Big fan of Fedora, but have to say I've had some major problems with the disk / partition configuration section of the Fedora 11 installer (F11 was just officially released the other week). I don't have alot of details, but attempting to create a custom layout resulted in an error in the middle of the partitioning process, which resulted in a corrupt drive and all the data on it lost. This happened every time I attempted to create my own custom layout, and the only way I was able to get the installer to complete successfully was to leave it with its default settings (I like to keep things simple, with a few partitions right on the drive, but by default logical volumes are setup, a topic which I have yet to explore).
This was for a machine whose data wasn't critically important so I'm not at a major loss, but I did have a windows partition that got wiped, which will need to be reinstalled (attempting to create a custom layout with some space reserved for windows as the first partition failed as the installer always insisted on putting / and /boot before any vfat partitions).
Also word of warning, if trying to install from the livecd, your root partition MUST be set to ext4 and you MUST have an ext3 boot partition, a pain, but currently the way it is. Good luck!
This topic always confused the hell out of me, as whenever I configured networks in libvirt I'd almost always end up with a broken configuration, one where I external network access was unavailable, or worse...
Today I think I figured it out, and will try my best to explain it as how I understand it here. I believe alot of my misunderstanding stemmed from a confusing naming scheme as explained below.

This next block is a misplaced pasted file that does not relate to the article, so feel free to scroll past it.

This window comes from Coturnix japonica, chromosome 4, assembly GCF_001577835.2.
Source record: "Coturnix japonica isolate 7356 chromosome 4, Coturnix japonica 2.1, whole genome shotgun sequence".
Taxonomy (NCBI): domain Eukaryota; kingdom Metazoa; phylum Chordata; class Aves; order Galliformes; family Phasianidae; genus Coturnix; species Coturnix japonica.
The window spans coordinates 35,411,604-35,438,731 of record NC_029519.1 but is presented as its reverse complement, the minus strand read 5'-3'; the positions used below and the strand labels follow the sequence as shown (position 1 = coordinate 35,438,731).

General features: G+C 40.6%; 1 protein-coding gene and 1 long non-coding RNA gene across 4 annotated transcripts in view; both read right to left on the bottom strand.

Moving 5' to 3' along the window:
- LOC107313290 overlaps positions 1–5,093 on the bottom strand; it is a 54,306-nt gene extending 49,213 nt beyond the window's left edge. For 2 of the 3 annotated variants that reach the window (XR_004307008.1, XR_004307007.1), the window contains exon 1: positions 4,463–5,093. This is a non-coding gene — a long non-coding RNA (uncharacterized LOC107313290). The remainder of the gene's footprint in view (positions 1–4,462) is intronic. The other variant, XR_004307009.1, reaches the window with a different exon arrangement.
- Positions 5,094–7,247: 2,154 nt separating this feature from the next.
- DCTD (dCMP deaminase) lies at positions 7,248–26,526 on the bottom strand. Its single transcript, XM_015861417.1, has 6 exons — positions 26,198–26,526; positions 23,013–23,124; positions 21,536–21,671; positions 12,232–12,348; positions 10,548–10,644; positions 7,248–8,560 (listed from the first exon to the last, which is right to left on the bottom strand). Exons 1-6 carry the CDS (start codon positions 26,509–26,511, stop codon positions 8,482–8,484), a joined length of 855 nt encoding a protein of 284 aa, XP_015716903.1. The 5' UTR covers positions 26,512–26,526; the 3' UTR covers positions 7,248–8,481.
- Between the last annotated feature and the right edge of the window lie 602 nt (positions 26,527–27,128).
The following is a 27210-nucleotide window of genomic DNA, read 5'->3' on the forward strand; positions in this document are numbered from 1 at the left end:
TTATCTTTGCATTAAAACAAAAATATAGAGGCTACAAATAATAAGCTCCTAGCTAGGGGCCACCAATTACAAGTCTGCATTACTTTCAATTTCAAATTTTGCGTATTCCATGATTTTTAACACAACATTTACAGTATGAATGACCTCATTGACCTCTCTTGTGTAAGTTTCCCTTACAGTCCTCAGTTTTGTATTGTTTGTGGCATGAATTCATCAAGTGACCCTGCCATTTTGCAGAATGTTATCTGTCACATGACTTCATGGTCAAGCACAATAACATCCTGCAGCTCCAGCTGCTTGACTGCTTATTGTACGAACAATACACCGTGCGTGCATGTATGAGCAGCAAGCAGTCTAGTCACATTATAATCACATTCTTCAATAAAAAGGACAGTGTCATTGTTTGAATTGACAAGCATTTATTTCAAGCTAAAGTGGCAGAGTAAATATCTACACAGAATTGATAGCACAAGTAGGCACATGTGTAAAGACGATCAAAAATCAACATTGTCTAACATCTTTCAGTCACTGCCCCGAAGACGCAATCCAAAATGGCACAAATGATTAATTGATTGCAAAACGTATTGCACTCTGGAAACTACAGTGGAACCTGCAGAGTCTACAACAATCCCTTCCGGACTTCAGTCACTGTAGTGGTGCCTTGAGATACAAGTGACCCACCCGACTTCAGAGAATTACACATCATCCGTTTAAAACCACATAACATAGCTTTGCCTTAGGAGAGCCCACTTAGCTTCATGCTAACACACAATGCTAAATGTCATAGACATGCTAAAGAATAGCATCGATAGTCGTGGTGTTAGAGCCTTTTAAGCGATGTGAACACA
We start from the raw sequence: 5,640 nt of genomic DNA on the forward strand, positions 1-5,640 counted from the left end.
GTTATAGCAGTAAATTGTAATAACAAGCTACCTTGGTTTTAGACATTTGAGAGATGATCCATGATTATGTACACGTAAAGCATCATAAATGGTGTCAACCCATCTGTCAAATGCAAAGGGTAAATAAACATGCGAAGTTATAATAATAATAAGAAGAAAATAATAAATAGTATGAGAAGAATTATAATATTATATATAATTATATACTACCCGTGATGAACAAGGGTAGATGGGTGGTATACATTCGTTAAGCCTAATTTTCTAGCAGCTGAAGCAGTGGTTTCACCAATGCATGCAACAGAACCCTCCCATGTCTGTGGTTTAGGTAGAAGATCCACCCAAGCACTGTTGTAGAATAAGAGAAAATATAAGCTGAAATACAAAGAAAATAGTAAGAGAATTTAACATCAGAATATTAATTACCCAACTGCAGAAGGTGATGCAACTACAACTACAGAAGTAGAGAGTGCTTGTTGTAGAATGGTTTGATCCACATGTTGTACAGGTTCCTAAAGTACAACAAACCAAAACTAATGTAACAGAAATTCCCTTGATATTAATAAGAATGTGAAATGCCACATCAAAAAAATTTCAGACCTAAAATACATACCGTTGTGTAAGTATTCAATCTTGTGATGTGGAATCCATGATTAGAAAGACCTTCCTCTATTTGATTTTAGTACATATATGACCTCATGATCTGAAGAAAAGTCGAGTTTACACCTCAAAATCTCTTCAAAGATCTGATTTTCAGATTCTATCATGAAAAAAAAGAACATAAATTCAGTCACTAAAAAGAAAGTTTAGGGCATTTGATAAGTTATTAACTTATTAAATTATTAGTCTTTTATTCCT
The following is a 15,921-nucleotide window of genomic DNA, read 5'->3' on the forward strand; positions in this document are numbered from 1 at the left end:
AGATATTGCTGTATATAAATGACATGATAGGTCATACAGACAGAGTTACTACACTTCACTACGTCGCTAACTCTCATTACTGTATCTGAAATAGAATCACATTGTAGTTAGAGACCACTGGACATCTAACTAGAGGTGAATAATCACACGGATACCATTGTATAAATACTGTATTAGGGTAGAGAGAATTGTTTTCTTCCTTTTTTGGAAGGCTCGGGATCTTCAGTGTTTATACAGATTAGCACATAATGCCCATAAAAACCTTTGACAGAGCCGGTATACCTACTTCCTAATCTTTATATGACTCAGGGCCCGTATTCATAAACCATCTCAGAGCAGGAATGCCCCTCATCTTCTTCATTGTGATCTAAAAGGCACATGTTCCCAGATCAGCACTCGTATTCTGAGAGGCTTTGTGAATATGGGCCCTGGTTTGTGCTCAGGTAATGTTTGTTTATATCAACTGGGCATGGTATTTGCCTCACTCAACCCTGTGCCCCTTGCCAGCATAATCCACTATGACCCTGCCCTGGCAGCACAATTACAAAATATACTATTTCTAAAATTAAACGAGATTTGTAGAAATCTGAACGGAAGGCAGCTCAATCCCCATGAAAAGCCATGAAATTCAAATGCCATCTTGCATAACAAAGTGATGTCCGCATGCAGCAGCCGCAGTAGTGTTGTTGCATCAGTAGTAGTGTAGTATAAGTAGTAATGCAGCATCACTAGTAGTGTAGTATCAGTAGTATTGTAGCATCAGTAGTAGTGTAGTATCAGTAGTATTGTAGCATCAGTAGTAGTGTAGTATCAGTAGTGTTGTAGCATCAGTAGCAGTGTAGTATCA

To start of, lets say you have a machine with one or more vanilla physical network interfaces, wired or wireless or whatever it doesn't matter. These interfaces are configured via /etc/sysconfig/network-scripts/ifcfg-<interface_name> where they can be assigned mac addresses and static ip's, set to obtain net information via dhcp, etc.
To provide access to an interface, lets say eth0, to a libvirt managed vm, we need to create a bridge, which we will call breth0, that includes eth0 and the virtual nic that resides on the vm. To do this, we could use brctl to manually create the bridge and add eth0 to it, and this is not a bad idea as incase we mess something up, we can always restart the machine and the bridge will be gone / the network configuration will be back to the way it was.
To set it up permenantly, we edit /etc/sysconfig/network-scripts/ifcfg-eth0 to contain:
DEVICE=eth0 BRIDGE=breth0 BOOTPROTO=none HWADDR=[[your mac address]] ONBOOT=yes USERCTL=yes PEERDNS=yes NM_CONTROLLED=no
Then create /etc/sysconfig/network-scripts/ifcfg-breth0 and add the following:
DEVICE=breth0 ONBOOT=yes BOOTPROTO=dhcp TYPE=Bridge PEERNTP=yes
(Note the bootproto is set on the bridge and not the interface as the ip address will be assigned to breth0 and not eth0.)
Restart both eth0 and breth0 by simply running "service network restart".
Running 'ifconfig' should yield the eth0 and breth0 as up, and 'brctl show' should show the breth0 bridge with eth0 as an interface.
As a side note if you just want to setup a virtual network and don't need to access a physical nic, you can simply create the bridge, not associating any physical interfaces with it; eg not adding the 'BRIDGE=breth0' line to eth0. You then can proceed from here, any vm's only residing on that network will have network access to each other but not the outside world. libvirt sets up the 'default' network this way.
Next create a new libvirt vm config at /etc/libvirt/qemu/<vmname>.xml by however means, and add the following to it: